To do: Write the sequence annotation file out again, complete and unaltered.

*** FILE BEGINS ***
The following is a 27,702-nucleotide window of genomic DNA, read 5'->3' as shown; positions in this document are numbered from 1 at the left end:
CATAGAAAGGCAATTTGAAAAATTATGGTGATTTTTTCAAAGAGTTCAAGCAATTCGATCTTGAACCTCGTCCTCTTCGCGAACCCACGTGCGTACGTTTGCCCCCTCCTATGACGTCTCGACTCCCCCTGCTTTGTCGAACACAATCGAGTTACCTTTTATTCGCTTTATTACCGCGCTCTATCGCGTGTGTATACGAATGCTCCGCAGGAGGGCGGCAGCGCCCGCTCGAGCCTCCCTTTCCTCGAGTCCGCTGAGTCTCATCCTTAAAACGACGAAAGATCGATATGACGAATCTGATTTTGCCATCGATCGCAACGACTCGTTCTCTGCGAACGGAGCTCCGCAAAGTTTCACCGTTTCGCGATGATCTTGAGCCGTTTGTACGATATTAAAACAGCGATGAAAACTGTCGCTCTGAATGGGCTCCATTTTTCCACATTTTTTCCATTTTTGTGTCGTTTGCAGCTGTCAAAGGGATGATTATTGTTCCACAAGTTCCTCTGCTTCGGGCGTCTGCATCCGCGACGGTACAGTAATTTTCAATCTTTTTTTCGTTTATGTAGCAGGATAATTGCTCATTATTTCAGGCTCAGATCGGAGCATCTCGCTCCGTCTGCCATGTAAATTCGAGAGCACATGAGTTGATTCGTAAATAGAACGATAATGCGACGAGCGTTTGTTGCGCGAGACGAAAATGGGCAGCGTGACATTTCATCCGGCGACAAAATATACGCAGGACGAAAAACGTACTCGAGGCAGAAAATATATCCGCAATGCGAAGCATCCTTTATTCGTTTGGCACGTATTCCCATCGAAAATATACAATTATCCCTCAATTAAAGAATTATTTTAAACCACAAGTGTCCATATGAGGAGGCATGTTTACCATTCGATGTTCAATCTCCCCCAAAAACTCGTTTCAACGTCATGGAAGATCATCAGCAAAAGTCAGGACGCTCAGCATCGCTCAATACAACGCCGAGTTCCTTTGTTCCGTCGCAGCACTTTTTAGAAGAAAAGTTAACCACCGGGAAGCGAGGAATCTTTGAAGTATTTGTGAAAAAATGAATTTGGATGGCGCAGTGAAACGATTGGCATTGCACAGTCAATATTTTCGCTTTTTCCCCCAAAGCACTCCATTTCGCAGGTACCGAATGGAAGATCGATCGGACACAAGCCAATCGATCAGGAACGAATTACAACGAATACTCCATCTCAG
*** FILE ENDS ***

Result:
The following is a 27,702-nucleotide window of genomic DNA, read 5'->3' as shown; positions in this document are numbered from 1 at the left end:
CATAGAAAGGCAATTTGAAAAATTATGGTGATTTTTTCAAAGAGTTCAAGCAATTCGATCTTGAACCTCGTCCTCTTCGCGAACCCACGTGCGTACGTTTGCCCCCTCCTATGACGTCTCGACTCCCCCTGCTTTGTCGAACACAATCGAGTTACCTTTTATTCGCTTTATTACCGCGCTCTATCGCGTGTGTATACGAATGCTCCGCAGGAGGGCGGCAGCGCCCGCTCGAGCCTCCCTTTCCTCGAGTCCGCTGAGTCTCATCCTTAAAACGACGAAAGATCGATATGACGAATCTGATTTTGCCATCGATCGCAACGACTCGTTCTCTGCGAACGGAGCTCCGCAAAGTTTCACCGTTTCGCGATGATCTTGAGCCGTTTGTACGATATTAAAACAGCGATGAAAACTGTCGCTCTGAATGGGCTCCATTTTTCCACATTTTTTCCATTTTTGTGTCGTTTGCAGCTGTCAAAGGGATGATTATTGTTCCACAAGTTCCTCTGCTTCGGGCGTCTGCATCCGCGACGGTACAGTAATTTTCAATCTTTTTTTCGTTTATGTAGCAGGATAATTGCTCATTATTTCAGGCTCAGATCGGAGCATCTCGCTCCGTCTGCCATGTAAATTCGAGAGCACATGAGTTGATTCGTAAATAGAACGATAATGCGACGAGCGTTTGTTGCGCGAGACGAAAATGGGCAGCGTGACATTTCATCCGGCGACAAAATATACGCAGGACGAAAAACGTACTCGAGGCAGAAAATATATCCGCAATGCGAAGCATCCTTTATTCGTTTGGCACGTATTCCCATCGAAAATATACAATTATCCCTCAATTAAAGAATTATTTTAAACCACAAGTGTCCATATGAGGAGGCATGTTTACCATTCGATGTTCAATCTCCCCCAAAAACTCGTTTCAACGTCATGGAAGATCATCAGCAAAAGTCAGGACGCTCAGCATCGCTCAATACAACGCCGAGTTCCTTTGTTCCGTCGCAGCACTTTTTAGAAGAAAAGTTAACCACCGGGAAGCGAGGAATCTTTGAAGTATTTGTGAAAAAATGAATTTGGATGGCGCAGTGAAACGATTGGCATTGCACAGTCAATATTTTCGCTTTTTCCCCCAAAGCACTCCATTTCGCAGGTACCGAATGGAAGATCGATCGGACACAAGCCAATCGATCAGGAACGAATTACAACGAATACTCCATCTCAG